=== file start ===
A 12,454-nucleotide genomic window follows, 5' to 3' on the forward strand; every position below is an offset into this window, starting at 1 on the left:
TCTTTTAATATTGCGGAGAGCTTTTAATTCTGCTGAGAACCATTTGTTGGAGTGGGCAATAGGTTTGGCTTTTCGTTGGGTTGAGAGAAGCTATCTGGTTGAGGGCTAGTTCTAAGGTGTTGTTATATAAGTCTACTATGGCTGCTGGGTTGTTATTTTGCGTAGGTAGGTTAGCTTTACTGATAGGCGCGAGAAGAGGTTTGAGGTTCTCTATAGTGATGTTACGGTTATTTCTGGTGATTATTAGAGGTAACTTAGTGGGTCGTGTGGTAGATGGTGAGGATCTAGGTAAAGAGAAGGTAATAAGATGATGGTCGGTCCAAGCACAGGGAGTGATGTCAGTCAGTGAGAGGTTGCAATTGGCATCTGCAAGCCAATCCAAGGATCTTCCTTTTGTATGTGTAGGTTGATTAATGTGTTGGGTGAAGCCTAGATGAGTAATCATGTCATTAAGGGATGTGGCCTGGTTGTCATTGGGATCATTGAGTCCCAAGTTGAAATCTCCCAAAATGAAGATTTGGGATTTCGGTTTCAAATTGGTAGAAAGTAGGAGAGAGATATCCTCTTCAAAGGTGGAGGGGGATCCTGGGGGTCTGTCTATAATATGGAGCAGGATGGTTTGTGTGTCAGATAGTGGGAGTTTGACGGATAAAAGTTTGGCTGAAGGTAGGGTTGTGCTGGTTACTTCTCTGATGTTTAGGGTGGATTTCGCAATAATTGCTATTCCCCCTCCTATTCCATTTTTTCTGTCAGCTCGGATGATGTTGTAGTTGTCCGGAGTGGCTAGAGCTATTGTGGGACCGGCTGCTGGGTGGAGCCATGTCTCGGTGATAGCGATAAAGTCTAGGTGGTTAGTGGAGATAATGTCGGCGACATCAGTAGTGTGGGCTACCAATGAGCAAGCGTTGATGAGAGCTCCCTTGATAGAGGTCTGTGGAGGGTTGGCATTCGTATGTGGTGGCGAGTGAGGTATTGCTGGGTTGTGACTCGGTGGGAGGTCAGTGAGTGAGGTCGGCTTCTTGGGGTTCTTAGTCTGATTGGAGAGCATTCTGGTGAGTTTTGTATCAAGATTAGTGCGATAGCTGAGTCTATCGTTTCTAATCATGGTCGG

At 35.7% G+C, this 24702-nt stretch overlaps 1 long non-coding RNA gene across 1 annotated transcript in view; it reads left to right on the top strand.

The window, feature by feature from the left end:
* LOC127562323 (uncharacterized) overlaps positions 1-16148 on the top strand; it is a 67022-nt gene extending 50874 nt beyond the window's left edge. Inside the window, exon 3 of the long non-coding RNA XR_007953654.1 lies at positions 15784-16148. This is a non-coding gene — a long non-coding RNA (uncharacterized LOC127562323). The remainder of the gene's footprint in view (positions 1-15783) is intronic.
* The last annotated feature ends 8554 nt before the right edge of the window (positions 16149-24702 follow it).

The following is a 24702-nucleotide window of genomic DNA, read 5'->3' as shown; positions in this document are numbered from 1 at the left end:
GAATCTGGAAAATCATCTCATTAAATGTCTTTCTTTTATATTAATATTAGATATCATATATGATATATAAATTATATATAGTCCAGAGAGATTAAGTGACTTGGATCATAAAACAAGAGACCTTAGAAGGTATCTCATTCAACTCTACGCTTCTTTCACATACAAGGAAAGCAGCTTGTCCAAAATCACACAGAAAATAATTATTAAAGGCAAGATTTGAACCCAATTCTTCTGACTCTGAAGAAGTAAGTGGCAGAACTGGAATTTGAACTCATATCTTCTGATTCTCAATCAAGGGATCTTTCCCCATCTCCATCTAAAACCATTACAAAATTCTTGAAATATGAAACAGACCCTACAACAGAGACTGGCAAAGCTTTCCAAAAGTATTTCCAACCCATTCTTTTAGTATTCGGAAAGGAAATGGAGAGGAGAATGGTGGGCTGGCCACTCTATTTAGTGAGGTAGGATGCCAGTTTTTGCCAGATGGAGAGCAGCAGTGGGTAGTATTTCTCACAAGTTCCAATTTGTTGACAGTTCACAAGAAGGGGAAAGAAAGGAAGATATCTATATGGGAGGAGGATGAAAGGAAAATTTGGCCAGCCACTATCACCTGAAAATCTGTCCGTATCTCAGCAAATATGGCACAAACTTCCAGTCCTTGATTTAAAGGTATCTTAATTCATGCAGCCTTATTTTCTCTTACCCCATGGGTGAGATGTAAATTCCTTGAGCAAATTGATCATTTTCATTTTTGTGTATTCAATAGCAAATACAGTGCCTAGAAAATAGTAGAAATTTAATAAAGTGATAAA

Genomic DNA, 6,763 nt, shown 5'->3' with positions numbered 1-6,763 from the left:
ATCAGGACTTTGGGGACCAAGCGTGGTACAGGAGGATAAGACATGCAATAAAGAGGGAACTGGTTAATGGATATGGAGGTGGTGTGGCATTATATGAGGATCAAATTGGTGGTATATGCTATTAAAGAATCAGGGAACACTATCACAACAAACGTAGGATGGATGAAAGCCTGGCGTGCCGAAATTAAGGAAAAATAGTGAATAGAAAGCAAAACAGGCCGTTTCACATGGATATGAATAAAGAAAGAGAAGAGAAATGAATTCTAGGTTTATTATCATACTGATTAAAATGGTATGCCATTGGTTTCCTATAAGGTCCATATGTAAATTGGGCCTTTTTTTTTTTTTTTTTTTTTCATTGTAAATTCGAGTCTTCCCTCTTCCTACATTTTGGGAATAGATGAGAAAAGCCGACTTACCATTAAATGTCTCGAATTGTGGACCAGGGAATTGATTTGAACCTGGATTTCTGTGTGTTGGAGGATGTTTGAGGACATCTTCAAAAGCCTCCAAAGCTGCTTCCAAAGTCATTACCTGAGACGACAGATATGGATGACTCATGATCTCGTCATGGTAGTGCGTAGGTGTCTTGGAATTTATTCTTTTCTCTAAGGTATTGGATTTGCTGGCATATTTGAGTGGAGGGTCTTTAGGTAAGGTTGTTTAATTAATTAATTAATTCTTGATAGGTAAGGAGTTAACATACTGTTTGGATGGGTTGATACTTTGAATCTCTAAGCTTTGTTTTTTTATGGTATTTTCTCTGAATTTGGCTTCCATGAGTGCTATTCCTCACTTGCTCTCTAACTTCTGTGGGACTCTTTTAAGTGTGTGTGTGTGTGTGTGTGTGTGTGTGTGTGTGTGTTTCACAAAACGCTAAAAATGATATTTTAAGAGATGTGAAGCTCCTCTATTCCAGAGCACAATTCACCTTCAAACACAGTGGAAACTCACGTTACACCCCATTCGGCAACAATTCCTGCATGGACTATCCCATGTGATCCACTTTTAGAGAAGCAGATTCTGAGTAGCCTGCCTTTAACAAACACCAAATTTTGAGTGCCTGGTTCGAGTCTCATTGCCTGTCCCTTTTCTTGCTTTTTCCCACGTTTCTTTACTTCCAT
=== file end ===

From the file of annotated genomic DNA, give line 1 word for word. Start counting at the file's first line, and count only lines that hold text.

A 12,454-nucleotide genomic window follows, 5' to 3' on the forward strand; every position below is an offset into this window, starting at 1 on the left: